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----- Failed message follows -----
Date: Fri, 15 Jul 1983 19:29:00 -0000
From: BENSON at SPA-Nimbus
Subject: Re: Top level forms in a compiled file
To: Martin.Griss <Griss at UTAH-20>, Common-Lisp at SAIL
In-reply-to: The message of 15 Jul 83 12:07-PDT from Martin.Griss <Griss at UTAH-20>

    Date: 15 Jul 1983 1307-MDT
    From: Martin.Griss <Griss@UTAH-20>
    Subject: Re: Top level forms in a compiled file
    cc: Griss@UTAH-20
    In-Reply-To: Your message of 14-Jul-83 2127-MDT

    Should also mention that sometimes need COMPILETIME or BOTHTIMES to also get
    the execution of functions that used in defining forms to be compiled further
    on. MACRO definitions are explicitly BOTHTIMES..

That's a separate issue, but one that should also be
addressed by the standard.  On the Lisp Machine, macros aren't actually
defined in the global compile time environment, just saved in a private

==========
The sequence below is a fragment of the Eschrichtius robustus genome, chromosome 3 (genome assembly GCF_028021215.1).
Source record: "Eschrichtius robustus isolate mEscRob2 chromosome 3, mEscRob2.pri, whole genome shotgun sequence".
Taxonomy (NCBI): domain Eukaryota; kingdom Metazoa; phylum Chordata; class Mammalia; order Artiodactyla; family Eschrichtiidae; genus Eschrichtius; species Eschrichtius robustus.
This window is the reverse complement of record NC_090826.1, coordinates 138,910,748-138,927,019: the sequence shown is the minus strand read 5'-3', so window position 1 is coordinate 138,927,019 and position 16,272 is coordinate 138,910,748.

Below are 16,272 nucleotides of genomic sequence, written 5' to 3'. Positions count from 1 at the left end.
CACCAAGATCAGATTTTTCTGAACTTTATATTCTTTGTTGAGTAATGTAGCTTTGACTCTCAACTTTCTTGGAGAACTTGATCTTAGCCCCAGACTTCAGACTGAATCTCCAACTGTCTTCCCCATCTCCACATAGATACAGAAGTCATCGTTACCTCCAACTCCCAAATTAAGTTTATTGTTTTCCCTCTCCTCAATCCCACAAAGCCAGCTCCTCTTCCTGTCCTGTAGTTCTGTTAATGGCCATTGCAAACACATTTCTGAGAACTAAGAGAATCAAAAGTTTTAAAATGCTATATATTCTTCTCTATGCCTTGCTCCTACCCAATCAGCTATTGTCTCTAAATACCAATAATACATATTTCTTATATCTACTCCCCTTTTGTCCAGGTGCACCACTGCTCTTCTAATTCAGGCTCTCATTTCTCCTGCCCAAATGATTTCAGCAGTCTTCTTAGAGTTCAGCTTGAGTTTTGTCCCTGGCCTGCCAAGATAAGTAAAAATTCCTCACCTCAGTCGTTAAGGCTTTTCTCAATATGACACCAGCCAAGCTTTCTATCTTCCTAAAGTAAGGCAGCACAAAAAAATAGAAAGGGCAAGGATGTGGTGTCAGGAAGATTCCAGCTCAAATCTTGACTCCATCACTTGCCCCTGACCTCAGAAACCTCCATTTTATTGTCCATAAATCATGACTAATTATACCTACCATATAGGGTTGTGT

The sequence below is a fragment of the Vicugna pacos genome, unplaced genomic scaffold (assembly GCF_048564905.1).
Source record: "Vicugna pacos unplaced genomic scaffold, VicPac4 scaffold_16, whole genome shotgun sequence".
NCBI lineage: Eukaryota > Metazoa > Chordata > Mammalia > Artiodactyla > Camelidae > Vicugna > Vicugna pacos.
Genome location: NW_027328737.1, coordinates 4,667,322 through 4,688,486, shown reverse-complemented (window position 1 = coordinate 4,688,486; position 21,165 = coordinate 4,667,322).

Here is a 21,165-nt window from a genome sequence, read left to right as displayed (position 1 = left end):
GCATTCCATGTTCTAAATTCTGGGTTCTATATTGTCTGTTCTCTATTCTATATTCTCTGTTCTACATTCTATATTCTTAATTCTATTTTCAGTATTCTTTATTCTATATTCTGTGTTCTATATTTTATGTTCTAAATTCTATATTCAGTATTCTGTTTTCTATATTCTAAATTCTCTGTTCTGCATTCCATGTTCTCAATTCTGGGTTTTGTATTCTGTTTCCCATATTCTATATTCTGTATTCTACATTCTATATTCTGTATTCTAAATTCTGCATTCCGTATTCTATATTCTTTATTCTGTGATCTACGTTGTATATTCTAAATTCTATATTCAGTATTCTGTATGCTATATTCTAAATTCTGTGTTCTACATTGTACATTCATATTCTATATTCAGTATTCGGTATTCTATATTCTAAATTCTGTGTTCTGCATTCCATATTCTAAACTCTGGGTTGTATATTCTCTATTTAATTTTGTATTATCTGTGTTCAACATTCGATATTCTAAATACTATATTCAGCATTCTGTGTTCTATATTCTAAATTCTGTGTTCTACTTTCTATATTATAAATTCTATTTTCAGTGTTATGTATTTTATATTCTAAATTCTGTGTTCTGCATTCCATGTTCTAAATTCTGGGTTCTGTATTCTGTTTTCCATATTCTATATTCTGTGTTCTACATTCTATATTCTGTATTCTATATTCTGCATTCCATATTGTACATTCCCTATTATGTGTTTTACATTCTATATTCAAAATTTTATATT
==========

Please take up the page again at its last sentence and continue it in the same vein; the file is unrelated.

place known to the compiler.  Only an explicit EVAL-WHEN (COMPILE)
actually puts something in the compile time Lisp world.  Compare that
with Arthur Norman's request to make everything evaluated at compile
time by default!  The former strategy is designed for the Lisp system
builder, where compiling an incompatible version of part of the existing
environment would be disastrous if things changed out from under him.  I
know this happened on many occasions with PSL, especially when
cross-compiling to a new machine.  Arthur's suggestion is geared to the
applications programmer, who usually wants the effect of incremental
evaluation even when compiling to a file.  I suspect if we were to
survey Lisp programmers who are not Lisp implementors, most would prefer
to have everything defined at compile time.  On the other hand, it is
much more than just inconvenient to system implementors if this is the
case.  Uh oh, I feel an impending global variable, *EVAL-WHEN-DEFAULT*,
set to (LOAD EVAL) by systems hackers and (COMPILE LOAD EVAL) by real
people.  Of course, one had better set it inside an EVAL-WHEN...

-- Eric